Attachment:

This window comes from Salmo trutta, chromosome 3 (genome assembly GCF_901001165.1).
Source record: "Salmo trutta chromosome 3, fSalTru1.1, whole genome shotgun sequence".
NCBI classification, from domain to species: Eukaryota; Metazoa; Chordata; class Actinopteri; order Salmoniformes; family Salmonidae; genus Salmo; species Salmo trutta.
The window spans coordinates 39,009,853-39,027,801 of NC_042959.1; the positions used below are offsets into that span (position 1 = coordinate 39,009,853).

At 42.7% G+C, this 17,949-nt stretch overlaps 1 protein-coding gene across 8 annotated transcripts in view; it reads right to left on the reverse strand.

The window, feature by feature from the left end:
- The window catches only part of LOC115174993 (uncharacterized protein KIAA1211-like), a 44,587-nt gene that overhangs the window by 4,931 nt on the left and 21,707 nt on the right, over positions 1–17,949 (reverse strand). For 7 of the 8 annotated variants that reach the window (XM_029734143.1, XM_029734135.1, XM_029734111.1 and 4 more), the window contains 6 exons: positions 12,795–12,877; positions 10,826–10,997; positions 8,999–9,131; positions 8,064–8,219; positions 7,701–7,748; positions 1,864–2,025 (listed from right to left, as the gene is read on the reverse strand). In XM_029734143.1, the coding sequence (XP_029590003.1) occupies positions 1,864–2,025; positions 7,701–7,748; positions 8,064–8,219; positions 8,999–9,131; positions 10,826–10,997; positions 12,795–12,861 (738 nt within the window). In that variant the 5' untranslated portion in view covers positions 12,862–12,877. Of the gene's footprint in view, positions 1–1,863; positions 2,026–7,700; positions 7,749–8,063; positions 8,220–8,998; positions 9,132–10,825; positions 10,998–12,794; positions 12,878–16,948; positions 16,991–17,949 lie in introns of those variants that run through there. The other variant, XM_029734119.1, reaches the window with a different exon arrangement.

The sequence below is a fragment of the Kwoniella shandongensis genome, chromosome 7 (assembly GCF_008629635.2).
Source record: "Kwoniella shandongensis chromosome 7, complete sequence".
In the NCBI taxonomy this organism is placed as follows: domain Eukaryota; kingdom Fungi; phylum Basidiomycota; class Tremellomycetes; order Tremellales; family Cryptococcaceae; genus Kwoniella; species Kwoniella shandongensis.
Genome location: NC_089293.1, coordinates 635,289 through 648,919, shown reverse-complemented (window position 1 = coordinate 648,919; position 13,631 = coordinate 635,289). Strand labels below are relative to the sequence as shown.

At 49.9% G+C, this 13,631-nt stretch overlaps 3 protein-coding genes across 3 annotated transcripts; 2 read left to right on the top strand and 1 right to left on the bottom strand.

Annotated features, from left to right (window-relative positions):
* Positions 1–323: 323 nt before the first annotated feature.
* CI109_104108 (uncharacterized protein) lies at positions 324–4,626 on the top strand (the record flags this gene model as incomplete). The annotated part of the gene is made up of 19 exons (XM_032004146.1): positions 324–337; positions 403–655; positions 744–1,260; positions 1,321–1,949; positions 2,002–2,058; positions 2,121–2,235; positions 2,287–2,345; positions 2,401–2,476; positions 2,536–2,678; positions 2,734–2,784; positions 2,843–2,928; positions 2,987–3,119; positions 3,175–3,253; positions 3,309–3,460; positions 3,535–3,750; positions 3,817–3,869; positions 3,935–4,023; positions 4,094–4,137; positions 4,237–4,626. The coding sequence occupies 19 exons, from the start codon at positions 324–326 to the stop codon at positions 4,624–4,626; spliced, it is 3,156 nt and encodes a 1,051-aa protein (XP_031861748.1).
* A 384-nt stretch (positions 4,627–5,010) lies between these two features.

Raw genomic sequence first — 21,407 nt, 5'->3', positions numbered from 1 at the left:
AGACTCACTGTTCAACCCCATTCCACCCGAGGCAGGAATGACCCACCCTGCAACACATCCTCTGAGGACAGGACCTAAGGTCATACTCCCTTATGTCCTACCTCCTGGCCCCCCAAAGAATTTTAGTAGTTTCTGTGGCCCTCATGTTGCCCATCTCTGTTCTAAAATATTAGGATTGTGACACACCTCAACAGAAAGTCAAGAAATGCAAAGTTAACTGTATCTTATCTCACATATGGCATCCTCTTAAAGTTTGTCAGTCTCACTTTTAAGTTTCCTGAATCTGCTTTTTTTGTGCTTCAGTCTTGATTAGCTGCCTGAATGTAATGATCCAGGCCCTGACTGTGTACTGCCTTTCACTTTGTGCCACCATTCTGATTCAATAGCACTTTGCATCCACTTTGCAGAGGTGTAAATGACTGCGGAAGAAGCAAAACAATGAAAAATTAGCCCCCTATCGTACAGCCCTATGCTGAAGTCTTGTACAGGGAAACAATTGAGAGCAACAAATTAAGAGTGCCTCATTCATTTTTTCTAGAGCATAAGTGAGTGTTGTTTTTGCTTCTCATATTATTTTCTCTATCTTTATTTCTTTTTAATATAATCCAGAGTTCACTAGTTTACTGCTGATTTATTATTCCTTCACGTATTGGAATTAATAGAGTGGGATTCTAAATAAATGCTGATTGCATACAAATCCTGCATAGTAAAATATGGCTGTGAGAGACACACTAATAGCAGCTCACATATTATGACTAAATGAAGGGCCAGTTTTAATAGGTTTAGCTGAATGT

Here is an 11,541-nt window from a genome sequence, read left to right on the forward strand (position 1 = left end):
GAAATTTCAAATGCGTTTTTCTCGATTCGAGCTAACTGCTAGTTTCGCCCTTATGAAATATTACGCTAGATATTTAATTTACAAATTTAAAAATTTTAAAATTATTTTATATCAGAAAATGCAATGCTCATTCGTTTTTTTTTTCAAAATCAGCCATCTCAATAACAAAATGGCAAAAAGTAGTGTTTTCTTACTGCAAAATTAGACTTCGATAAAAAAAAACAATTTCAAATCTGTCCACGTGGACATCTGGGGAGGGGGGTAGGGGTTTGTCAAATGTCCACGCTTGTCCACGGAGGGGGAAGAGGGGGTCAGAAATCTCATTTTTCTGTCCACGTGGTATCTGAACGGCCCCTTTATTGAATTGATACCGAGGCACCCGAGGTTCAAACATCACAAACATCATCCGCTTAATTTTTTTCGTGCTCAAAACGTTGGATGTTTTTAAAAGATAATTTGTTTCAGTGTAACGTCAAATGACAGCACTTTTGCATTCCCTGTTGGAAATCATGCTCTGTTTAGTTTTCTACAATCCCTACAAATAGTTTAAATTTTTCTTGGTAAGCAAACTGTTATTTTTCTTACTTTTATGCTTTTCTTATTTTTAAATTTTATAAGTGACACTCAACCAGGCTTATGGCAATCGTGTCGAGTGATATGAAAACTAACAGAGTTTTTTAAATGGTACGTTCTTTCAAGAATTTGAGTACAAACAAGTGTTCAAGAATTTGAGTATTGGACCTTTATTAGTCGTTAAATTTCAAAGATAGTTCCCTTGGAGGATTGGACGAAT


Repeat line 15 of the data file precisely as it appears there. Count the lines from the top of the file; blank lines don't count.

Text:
* CI109_104108 (uncharacterized protein) lies at positions 324–4,626 on the top strand (the record flags this gene model as incomplete). The annotated part of the gene is made up of 19 exons (XM_032004146.1): positions 324–337; positions 403–655; positions 744–1,260; positions 1,321–1,949; positions 2,002–2,058; positions 2,121–2,235; positions 2,287–2,345; positions 2,401–2,476; positions 2,536–2,678; positions 2,734–2,784; positions 2,843–2,928; positions 2,987–3,119; positions 3,175–3,253; positions 3,309–3,460; positions 3,535–3,750; positions 3,817–3,869; positions 3,935–4,023; positions 4,094–4,137; positions 4,237–4,626. The coding sequence occupies 19 exons, from the start codon at positions 324–326 to the stop codon at positions 4,624–4,626; spliced, it is 3,156 nt and encodes a 1,051-aa protein (XP_031861748.1).